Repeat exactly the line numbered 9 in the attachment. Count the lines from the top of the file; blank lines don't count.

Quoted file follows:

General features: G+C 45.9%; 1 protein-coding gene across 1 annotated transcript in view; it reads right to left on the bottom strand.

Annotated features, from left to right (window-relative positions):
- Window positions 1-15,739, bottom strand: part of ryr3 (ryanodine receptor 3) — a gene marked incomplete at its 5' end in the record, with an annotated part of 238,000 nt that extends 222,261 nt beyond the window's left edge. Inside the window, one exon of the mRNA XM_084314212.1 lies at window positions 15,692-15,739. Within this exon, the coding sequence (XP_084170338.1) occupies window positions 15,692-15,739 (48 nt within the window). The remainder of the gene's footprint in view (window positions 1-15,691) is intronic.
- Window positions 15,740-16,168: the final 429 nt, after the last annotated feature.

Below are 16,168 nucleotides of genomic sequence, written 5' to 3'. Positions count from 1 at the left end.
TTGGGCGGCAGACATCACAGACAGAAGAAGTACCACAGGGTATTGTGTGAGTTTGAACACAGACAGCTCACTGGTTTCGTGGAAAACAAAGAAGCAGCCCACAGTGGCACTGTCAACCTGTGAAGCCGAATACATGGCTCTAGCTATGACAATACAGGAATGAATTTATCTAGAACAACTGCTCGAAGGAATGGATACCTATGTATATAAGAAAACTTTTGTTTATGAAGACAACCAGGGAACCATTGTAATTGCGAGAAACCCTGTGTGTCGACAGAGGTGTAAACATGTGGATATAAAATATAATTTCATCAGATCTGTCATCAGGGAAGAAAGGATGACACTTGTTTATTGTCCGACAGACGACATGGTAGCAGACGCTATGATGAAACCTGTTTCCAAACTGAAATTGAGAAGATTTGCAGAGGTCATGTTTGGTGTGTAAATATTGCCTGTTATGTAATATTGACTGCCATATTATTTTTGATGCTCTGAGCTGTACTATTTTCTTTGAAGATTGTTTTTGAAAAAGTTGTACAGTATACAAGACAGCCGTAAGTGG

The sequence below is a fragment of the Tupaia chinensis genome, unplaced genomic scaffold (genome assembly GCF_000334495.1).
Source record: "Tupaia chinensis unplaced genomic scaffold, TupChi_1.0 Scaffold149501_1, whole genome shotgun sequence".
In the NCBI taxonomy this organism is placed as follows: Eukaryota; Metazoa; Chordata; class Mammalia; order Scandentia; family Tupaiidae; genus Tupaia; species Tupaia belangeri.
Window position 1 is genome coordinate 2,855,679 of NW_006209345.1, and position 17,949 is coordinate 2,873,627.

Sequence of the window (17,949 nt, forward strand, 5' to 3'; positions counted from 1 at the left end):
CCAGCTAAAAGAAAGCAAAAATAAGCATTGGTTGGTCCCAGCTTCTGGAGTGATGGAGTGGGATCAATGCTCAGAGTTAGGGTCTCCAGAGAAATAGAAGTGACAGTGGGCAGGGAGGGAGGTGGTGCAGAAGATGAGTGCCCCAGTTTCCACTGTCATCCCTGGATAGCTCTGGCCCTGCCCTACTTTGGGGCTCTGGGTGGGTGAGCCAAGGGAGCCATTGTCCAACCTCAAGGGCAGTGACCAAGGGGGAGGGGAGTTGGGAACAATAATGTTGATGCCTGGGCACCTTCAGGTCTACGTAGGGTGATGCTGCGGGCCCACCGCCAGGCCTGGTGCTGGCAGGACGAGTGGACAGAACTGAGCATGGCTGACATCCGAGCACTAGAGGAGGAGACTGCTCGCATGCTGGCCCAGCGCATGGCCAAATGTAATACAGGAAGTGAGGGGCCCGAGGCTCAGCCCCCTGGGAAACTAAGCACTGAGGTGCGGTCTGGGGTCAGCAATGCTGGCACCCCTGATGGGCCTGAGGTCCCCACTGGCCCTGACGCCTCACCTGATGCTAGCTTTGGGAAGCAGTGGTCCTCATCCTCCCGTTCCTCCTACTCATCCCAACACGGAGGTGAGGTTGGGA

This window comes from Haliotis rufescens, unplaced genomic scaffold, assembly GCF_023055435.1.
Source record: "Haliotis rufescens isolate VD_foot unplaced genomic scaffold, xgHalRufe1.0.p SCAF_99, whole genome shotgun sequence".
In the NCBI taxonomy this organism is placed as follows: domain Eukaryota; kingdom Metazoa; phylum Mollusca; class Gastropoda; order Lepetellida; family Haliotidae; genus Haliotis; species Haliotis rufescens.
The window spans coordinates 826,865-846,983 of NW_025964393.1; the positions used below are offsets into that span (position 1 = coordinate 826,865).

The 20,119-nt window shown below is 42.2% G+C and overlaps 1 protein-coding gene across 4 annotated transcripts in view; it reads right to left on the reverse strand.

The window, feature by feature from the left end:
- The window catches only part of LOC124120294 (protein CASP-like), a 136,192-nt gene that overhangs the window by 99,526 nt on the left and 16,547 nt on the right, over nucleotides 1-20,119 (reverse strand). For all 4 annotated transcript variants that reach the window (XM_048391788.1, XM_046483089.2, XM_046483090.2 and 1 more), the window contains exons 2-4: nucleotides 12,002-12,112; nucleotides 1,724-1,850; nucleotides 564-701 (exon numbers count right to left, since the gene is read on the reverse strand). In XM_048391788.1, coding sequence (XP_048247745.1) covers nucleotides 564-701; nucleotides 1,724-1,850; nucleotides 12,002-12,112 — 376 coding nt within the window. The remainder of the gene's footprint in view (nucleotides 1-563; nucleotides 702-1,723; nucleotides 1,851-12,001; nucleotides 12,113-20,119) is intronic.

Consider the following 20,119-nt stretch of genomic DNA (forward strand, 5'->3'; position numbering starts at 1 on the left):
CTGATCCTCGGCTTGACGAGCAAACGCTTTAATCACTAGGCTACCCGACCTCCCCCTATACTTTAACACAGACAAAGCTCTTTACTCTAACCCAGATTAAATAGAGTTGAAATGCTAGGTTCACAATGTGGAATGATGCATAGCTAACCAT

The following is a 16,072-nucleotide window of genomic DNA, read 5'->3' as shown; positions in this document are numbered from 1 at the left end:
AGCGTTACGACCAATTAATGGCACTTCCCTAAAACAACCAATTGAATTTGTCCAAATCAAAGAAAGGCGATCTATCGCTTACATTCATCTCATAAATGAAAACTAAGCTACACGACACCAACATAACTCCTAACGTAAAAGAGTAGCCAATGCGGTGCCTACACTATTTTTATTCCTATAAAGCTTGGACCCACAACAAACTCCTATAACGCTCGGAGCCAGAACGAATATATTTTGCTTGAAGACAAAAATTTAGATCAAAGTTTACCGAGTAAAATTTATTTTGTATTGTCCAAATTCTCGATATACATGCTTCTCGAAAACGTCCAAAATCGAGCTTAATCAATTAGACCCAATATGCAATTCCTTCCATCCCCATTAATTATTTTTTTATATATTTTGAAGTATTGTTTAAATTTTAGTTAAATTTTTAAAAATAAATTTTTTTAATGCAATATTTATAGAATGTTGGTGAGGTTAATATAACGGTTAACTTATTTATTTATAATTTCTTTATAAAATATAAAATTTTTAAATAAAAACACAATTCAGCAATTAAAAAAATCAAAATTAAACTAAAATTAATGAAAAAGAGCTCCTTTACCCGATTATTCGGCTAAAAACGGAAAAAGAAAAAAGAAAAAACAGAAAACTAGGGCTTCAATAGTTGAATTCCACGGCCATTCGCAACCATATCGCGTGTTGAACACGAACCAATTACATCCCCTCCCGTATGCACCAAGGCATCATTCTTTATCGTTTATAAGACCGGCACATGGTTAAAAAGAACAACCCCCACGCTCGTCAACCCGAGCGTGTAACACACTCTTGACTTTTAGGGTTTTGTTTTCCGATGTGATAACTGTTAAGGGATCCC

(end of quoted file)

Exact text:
In the NCBI taxonomy this organism is placed as follows: Eukaryota; Metazoa; Chordata; class Mammalia; order Scandentia; family Tupaiidae; genus Tupaia; species Tupaia belangeri.